I am a simple layman in one of our sister Reformed Baptist Churches, where I have been a member for close to twenty years. Even after all of these years, I still remember my first real dose of Reformed Baptist preaching. It was at the very first Southeastern Reformed Baptist Family Conference in Boiling Springs, NC. I came away from that conference as did Jacob from his night in Luz, saying “surely the LORD is in this place” (Gen. 28). Jacob then commented, “I did not know it” (or recognize/expect it). As with Jacob’s surroundings, there was nothing visible to me in that little auditorium that indicated that this was a special place. When I looked around the auditorium, it was filled with ordinary people that were waiting to hear some preacher whom I did not know bring a message. Been there; done that. Nothing new.
But then we were asked to stand and sing. The song we sang is more precious now than it was that day when I first sung those words of Isaac Watts…
How sweet and awful is the place
With Christ within the doors
While everlasting love displays
The choicest of her stores.
While all our hearts and all our songs
Join to admire the feast
Each of us cry with thankful tongues,
“Lord, why was I a guest?”
“Why was I made to hear thy voice
and enter while there’s room,
When thousands make a wretched choice
And rather starve than come?”
‘Twas the same love that spread the feast
that sweetly drew us in;
Else we had still refused to taste
and perished in our sin
Pity the nations, O our God,
Constrain the earth to come;
Send thy victorious Word abroad
and bring the strangers home.
We long to see thy churches full,
that all the chosen race
may with one voice and heart and soul
sing thy redeeming grace.
Now there was a song with some doctrinal backbone – something I was not used to. There was a song to bring as a sacrifice to the living God – a song that was not “blemished, lame or blind.” But what was even more astounding to me was how God drew near through the preaching of His Word. I had never heard preaching like that! Nor had I ever heard men preach it that way! God was set forth just as Isaiah envisioned Him, “high and lifted up.” And like Isaiah, I came away thinking, “Woe is me, for I am undone!…For my eyes have seen the King, the LORD of hosts.”
This is why I became a Reformed Baptist twenty years ago – because of the seriousness with which worship was approached. I am reminded of Isaiah 66, Thus says the LORD… “But on this one will I look: on him who is poor and of a contrite spirit, and who trembles at My word.”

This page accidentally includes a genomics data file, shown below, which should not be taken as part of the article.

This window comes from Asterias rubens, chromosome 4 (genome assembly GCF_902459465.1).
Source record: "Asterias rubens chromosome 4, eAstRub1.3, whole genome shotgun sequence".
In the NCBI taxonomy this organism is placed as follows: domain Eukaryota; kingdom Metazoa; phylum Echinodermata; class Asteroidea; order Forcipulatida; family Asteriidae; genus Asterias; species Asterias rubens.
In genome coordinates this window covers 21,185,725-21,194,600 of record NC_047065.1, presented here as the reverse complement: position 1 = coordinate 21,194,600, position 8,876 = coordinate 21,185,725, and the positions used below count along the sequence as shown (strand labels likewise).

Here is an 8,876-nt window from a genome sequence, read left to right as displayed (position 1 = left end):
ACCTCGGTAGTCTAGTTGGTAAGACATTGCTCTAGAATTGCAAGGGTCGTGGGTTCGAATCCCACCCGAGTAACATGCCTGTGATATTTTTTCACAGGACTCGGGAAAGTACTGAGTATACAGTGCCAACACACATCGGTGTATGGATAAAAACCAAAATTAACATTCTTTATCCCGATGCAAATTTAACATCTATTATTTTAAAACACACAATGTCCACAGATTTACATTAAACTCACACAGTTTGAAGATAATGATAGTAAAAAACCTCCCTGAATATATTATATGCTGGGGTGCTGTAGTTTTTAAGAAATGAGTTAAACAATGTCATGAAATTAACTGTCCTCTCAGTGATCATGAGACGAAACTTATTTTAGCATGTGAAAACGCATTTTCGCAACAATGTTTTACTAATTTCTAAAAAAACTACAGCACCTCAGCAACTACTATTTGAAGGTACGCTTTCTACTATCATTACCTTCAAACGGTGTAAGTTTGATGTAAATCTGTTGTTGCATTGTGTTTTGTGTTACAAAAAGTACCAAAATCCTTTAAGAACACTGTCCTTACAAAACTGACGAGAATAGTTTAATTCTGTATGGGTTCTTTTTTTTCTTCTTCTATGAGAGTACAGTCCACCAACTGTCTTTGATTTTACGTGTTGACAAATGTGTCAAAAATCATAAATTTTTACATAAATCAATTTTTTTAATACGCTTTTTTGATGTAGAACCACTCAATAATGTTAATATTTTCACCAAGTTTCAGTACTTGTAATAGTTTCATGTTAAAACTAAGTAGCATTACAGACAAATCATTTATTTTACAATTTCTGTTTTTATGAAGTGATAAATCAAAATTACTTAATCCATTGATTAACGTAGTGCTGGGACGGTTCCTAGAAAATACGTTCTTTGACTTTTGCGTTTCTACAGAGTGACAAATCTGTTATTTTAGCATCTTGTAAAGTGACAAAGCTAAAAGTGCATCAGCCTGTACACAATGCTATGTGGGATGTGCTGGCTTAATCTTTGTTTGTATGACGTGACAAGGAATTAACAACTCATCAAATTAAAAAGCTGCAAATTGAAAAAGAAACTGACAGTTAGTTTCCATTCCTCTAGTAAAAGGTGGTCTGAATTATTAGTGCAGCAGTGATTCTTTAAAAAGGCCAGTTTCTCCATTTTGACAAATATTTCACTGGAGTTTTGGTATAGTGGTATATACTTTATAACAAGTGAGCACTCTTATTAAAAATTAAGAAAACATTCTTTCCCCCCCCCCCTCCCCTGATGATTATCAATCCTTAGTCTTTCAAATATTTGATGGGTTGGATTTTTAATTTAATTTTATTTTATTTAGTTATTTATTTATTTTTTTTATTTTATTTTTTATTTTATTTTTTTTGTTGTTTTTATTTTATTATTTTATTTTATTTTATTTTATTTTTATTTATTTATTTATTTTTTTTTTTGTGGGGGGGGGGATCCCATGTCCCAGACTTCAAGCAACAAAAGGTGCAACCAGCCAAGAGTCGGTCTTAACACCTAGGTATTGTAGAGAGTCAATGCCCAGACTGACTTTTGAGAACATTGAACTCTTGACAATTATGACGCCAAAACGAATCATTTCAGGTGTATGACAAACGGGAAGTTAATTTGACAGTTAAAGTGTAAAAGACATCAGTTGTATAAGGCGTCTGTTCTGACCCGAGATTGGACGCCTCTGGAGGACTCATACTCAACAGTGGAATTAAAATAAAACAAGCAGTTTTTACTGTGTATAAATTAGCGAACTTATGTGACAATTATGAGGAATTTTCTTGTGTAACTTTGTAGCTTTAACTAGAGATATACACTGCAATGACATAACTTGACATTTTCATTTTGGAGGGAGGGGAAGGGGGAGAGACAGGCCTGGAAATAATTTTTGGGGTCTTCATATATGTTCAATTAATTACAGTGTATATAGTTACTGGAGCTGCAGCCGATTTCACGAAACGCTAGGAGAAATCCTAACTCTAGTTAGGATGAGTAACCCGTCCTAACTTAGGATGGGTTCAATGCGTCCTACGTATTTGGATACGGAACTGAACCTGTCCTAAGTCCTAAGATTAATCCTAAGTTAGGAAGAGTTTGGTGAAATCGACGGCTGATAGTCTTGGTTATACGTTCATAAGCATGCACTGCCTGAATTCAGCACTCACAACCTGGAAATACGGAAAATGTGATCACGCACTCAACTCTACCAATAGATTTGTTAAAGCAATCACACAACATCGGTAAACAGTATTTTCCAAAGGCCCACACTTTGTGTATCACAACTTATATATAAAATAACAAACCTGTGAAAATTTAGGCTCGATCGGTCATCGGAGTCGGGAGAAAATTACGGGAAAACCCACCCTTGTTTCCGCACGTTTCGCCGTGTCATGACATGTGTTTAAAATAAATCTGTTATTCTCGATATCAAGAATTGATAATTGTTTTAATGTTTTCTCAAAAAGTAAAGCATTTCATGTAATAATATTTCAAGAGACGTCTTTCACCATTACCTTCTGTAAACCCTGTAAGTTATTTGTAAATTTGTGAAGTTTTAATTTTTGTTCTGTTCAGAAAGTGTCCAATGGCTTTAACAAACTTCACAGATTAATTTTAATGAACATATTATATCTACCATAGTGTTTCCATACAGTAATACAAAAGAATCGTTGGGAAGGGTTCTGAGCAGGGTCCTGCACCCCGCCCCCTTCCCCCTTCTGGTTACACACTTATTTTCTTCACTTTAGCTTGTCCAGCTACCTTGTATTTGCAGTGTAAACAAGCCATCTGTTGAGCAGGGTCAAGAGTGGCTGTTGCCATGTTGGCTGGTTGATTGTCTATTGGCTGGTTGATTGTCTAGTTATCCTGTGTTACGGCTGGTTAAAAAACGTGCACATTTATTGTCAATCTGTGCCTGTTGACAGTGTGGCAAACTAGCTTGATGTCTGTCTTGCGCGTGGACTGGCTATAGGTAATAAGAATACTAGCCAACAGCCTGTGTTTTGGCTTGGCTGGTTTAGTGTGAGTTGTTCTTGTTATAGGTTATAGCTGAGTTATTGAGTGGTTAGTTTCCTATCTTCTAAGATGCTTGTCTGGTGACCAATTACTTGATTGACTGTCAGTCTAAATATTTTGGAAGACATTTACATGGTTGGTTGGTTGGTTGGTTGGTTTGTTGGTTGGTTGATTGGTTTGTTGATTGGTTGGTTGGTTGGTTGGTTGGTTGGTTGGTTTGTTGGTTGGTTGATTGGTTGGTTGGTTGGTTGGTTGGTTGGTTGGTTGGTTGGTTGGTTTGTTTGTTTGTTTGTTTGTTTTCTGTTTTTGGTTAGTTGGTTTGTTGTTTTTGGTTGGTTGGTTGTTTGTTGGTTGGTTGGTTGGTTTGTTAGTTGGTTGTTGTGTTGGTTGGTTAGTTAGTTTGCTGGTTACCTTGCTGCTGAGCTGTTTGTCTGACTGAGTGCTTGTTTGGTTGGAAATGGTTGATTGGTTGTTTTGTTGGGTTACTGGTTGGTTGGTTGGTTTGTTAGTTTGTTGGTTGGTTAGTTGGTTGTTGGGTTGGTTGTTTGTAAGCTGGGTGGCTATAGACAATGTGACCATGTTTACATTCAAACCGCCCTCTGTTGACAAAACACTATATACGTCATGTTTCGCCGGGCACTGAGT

Charles Bridges in his excellent exposition of Psalm 119 (the actual title of the book) wraps up his comments on verse 120 with the following:
Believers in Christ! rejoice in your deliverance from that “fear which has torment.” Yet cherish that holy reverential fear of the character and judgments of God, which will form your most effectual safeguard “from presumptuous sins.” The very supposition, that, if God had not engaged Himself to you by an unchangeable covenant, His fearful judgments would have been your eternal portion, is of itself sufficient to mingle the wholesome ingredient of fear with the most established assurance. What! can you look down into the burning bottomless gulf beneath your feet, without the recollection—If I were not immovably fastened to the “Rock of Ages” by the strong chain of everlasting love, this must have been my abode through the countless ages of eternity. If I had not been thus upheld by the grace, as well as by the providence, of God, I might have dropped out of His hand, as one and another not more rebellious than I have fallen, into this intolerable perdition! O God! my flesh trembles for fear of You; and I am afraid of Your judgments.
Thus the dread of the judgments of God is not necessarily of a slavish and tormenting character. “His saints” are called to “fear Him;” and their fear, so far from “gendering unto bondage,” is consistent with the strongest assurance; no, even is its fruit and effect. It is at once the principle of present obedience, and of final perseverance. It is the confession of weakness, unworthiness, and sinfulness, laying us low before our God. It is our most valuable discipline. It is the “bit and bridle” that curbs the frowardness of the flesh, and enables us to “serve God acceptably,” in the remembrance, that, though in love He is a reconciled Father, yet in holiness He is “a consuming fire.”
Now, if we are under the influence of this reverential awe and seriousness of spirit, we shall learn to attach a supreme authority and consideration to the least of His commands. We shall dread the thought of wilfully offending Him. The fear of grieving Him will be far more operative now, than was the fear of hell in our unconverted state. Those who presume upon their gospel liberty, will not, probably, understand this language. But the humble believer well knows how intimately “the fear of the Lord” is connected with “the comfort of the Holy Spirit,” and with his own steady progress in holiness, and preparation for heaven.
1 Corinthians 14:25 reminds us that only when truth comes in such a way as to reveal the heart of man, that a man will fall on his face, worship God and declare as Jacob, “Surely the LORD is in this place!” May 2010 prove to be, by the abundant grace of Almighty God, a year in which those who come among us will not be able to leave from the presence of our congregations without being able to attest to that same fact.